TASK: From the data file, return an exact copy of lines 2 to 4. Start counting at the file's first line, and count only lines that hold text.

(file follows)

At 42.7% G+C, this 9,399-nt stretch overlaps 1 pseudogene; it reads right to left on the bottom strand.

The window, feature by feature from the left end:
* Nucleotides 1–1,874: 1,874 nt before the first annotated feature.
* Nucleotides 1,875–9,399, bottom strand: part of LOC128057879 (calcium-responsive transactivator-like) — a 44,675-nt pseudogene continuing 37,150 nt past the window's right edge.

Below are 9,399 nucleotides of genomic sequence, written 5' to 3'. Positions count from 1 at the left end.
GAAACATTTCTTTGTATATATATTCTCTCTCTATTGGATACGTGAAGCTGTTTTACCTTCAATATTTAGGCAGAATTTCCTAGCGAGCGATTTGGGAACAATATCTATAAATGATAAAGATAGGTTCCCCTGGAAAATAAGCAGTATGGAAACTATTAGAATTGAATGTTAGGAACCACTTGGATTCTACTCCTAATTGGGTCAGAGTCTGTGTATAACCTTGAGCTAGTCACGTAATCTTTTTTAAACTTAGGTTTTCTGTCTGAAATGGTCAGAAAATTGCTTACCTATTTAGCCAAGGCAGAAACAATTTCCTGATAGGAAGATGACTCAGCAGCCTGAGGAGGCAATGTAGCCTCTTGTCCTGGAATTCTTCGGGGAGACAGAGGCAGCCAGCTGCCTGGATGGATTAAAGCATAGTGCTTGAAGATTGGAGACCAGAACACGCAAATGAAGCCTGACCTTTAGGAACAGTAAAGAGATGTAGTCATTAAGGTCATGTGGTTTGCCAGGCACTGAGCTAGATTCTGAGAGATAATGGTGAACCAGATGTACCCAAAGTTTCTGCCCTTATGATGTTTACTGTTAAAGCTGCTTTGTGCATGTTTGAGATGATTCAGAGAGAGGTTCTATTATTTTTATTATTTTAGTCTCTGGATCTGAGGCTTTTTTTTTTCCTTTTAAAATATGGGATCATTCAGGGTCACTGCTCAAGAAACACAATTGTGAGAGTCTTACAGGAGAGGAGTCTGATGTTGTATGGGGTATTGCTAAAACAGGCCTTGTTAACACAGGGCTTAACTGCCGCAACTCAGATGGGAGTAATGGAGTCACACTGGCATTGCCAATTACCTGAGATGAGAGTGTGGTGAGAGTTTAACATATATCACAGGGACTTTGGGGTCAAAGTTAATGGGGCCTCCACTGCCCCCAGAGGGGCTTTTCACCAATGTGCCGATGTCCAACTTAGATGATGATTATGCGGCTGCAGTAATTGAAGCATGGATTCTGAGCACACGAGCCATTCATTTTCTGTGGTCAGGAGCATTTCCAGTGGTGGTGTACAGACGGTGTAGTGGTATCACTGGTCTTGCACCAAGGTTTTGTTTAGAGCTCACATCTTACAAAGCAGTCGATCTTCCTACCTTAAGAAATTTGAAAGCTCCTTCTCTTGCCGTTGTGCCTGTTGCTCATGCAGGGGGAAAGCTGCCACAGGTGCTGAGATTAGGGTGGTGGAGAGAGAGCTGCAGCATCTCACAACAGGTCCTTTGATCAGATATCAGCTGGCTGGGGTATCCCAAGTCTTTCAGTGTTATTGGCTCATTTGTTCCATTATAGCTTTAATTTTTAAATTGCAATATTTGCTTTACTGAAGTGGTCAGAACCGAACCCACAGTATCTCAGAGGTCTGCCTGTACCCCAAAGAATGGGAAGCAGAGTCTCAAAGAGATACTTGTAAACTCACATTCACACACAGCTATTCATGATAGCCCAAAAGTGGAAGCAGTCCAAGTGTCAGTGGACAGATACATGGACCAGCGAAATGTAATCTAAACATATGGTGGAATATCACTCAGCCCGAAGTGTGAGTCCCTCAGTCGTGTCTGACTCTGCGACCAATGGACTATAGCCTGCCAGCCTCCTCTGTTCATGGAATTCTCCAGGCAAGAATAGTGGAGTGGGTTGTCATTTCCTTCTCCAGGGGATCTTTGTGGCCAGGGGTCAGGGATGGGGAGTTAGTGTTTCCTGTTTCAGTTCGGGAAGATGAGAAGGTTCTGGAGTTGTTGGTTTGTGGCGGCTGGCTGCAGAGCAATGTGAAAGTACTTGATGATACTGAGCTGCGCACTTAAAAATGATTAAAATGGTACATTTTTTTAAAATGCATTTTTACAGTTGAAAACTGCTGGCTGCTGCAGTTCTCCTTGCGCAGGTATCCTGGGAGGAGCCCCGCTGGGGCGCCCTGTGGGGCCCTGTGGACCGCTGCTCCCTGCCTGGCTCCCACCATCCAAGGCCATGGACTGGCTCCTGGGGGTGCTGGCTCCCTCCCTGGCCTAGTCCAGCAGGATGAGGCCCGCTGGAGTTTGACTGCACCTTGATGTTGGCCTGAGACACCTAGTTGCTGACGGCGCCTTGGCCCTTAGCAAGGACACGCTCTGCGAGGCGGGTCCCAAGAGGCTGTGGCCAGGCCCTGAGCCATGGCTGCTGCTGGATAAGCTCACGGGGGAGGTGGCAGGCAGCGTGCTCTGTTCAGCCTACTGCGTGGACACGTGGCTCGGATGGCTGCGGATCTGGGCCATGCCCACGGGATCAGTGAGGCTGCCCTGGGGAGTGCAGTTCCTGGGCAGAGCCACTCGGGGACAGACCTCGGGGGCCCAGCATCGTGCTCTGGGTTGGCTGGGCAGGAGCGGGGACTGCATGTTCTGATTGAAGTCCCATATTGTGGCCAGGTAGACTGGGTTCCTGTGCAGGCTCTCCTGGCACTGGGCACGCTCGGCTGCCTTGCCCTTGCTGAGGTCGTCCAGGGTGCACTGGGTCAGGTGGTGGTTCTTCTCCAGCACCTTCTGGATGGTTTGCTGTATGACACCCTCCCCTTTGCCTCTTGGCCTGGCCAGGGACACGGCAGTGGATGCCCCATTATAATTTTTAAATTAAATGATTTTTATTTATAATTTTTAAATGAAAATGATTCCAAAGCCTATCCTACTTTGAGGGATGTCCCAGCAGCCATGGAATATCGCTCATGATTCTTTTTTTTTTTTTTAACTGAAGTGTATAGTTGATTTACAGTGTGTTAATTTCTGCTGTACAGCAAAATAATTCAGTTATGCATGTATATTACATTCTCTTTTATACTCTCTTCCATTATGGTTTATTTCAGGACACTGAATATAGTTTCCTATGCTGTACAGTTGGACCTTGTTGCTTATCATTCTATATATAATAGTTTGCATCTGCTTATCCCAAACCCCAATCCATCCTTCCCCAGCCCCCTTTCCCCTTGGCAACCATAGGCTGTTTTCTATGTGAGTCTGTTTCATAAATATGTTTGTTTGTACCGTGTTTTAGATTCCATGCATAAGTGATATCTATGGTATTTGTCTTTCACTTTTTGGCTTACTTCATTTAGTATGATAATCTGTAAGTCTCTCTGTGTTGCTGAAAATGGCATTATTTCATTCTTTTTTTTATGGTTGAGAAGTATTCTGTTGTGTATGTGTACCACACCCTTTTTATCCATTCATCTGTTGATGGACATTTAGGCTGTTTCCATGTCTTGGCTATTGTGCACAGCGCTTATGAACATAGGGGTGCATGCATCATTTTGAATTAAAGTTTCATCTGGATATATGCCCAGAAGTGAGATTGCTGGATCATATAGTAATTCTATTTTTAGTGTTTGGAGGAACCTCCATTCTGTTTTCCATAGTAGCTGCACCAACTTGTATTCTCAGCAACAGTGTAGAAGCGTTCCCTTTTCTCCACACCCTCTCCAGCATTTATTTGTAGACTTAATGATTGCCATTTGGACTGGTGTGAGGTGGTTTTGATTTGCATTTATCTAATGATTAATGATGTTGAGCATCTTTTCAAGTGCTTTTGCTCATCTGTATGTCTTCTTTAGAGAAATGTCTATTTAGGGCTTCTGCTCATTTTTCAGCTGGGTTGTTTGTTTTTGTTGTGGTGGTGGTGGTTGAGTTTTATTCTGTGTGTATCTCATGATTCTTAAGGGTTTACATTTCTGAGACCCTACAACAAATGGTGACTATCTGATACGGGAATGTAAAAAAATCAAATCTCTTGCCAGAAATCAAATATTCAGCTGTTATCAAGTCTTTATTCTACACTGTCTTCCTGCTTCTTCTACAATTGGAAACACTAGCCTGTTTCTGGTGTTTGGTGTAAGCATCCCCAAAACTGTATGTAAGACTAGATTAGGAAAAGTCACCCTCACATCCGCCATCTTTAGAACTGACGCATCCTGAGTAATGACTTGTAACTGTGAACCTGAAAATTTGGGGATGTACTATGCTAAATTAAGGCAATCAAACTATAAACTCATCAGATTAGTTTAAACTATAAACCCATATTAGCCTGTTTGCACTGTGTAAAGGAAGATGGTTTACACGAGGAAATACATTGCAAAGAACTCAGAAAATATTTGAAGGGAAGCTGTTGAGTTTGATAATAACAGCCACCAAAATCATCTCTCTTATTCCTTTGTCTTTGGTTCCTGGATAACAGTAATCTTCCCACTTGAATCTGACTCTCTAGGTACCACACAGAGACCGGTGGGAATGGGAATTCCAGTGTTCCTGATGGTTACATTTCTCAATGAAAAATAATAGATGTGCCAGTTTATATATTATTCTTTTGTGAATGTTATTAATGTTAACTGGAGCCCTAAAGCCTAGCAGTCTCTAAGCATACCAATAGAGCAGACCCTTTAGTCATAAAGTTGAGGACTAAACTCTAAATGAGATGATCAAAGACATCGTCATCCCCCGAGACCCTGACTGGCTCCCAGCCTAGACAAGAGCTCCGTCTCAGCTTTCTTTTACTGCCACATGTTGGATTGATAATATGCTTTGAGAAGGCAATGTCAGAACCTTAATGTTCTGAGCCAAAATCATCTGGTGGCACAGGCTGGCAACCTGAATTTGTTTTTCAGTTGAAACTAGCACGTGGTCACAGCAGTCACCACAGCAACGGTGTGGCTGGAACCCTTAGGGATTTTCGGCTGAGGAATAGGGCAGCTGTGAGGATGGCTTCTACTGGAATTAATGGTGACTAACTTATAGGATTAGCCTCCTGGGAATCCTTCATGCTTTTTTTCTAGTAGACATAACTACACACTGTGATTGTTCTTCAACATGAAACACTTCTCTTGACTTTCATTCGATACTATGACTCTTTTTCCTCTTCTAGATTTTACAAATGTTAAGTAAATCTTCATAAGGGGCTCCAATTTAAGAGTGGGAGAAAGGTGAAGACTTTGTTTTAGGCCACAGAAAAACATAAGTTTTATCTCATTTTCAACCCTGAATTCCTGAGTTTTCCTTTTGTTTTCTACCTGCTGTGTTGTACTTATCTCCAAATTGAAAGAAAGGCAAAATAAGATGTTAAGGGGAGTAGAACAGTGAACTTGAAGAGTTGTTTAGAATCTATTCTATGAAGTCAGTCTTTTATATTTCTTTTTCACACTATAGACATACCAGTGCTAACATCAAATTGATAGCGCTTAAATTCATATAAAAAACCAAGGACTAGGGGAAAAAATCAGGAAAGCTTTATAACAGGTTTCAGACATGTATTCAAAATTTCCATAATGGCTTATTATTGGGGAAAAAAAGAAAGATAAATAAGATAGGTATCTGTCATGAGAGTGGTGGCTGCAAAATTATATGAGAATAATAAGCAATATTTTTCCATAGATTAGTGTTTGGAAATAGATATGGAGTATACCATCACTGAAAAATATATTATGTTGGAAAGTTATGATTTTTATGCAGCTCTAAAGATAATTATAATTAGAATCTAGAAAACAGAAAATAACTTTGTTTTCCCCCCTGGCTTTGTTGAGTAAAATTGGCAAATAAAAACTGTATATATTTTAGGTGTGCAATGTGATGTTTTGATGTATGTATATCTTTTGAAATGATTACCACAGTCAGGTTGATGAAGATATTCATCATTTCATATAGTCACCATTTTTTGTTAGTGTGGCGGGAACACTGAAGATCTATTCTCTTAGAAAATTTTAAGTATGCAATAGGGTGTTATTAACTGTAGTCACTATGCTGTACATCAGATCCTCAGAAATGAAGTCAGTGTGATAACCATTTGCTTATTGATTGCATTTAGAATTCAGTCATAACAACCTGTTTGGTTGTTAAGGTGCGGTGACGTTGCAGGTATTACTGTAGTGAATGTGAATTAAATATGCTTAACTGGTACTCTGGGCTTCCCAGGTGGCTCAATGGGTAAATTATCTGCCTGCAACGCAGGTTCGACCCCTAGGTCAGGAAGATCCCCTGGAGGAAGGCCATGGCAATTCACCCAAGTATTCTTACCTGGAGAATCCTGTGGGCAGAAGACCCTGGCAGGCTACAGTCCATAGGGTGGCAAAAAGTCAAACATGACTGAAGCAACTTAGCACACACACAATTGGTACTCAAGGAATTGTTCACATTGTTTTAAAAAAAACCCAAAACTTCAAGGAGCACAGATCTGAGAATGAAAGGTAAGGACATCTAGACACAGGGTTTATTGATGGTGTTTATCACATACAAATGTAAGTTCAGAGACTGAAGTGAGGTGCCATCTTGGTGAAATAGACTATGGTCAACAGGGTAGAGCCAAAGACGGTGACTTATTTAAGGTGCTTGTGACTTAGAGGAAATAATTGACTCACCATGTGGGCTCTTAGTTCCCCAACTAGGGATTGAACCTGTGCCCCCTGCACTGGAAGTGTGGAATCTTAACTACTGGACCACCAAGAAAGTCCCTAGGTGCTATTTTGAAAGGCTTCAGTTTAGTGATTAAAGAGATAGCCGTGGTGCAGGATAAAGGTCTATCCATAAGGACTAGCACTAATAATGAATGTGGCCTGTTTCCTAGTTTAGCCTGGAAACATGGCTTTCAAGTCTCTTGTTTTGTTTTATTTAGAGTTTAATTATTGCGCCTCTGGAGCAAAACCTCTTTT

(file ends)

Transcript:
The window, feature by feature from the left end:
* Nucleotides 1–1,874: 1,874 nt before the first annotated feature.
* Nucleotides 1,875–9,399, bottom strand: part of LOC128057879 (calcium-responsive transactivator-like) — a 44,675-nt pseudogene continuing 37,150 nt past the window's right edge.